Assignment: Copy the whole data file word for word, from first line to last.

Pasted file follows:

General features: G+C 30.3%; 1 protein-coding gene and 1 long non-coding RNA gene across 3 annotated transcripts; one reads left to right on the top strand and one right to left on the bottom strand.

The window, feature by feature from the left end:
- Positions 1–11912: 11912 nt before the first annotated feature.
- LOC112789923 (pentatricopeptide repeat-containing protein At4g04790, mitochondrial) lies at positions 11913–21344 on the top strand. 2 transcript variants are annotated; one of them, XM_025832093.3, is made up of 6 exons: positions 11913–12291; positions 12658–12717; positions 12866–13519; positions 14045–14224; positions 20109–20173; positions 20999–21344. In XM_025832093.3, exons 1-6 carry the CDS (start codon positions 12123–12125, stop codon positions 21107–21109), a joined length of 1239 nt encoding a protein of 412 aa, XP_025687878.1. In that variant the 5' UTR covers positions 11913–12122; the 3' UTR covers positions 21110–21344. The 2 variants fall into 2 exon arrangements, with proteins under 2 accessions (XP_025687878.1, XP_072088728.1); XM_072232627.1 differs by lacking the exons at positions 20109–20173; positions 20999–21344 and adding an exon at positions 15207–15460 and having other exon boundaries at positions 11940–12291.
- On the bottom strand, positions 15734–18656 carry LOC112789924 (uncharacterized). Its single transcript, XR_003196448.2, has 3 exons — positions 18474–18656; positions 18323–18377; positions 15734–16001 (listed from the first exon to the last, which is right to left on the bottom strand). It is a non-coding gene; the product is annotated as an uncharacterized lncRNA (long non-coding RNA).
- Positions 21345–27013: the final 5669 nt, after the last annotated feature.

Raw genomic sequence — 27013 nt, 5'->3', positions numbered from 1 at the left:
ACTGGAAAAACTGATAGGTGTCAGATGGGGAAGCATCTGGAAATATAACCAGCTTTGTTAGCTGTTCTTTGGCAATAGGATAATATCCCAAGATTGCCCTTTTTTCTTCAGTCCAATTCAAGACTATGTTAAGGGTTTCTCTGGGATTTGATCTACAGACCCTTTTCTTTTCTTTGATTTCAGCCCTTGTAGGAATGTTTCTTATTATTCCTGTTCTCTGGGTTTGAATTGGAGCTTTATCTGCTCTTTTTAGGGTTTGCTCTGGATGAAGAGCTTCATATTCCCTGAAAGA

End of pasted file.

General features: G+C 30.3%; 1 protein-coding gene and 1 long non-coding RNA gene across 3 annotated transcripts; one reads left to right on the top strand and one right to left on the bottom strand.

The window, feature by feature from the left end:
- Positions 1–11912: 11912 nt before the first annotated feature.
- LOC112789923 (pentatricopeptide repeat-containing protein At4g04790, mitochondrial) lies at positions 11913–21344 on the top strand. 2 transcript variants are annotated; one of them, XM_025832093.3, is made up of 6 exons: positions 11913–12291; positions 12658–12717; positions 12866–13519; positions 14045–14224; positions 20109–20173; positions 20999–21344. In XM_025832093.3, exons 1-6 carry the CDS (start codon positions 12123–12125, stop codon positions 21107–21109), a joined length of 1239 nt encoding a protein of 412 aa, XP_025687878.1. In that variant the 5' UTR covers positions 11913–12122; the 3' UTR covers positions 21110–21344. The 2 variants fall into 2 exon arrangements, with proteins under 2 accessions (XP_025687878.1, XP_072088728.1); XM_072232627.1 differs by lacking the exons at positions 20109–20173; positions 20999–21344 and adding an exon at positions 15207–15460 and having other exon boundaries at positions 11940–12291.
- On the bottom strand, positions 15734–18656 carry LOC112789924 (uncharacterized). Its single transcript, XR_003196448.2, has 3 exons — positions 18474–18656; positions 18323–18377; positions 15734–16001 (listed from the first exon to the last, which is right to left on the bottom strand). It is a non-coding gene; the product is annotated as an uncharacterized lncRNA (long non-coding RNA).
- Positions 21345–27013: the final 5669 nt, after the last annotated feature.

Raw genomic sequence — 27013 nt, 5'->3', positions numbered from 1 at the left:
ACTGGAAAAACTGATAGGTGTCAGATGGGGAAGCATCTGGAAATATAACCAGCTTTGTTAGCTGTTCTTTGGCAATAGGATAATATCCCAAGATTGCCCTTTTTTCTTCAGTCCAATTCAAGACTATGTTAAGGGTTTCTCTGGGATTTGATCTACAGACCCTTTTCTTTTCTTTGATTTCAGCCCTTGTAGGAATGTTTCTTATTATTCCTGTTCTCTGGGTTTGAATTGGAGCTTTATCTGCTCTTTTTAGGGTTTGCTCTGGATGAAGAGCTTCATATTCCCTGAAAGA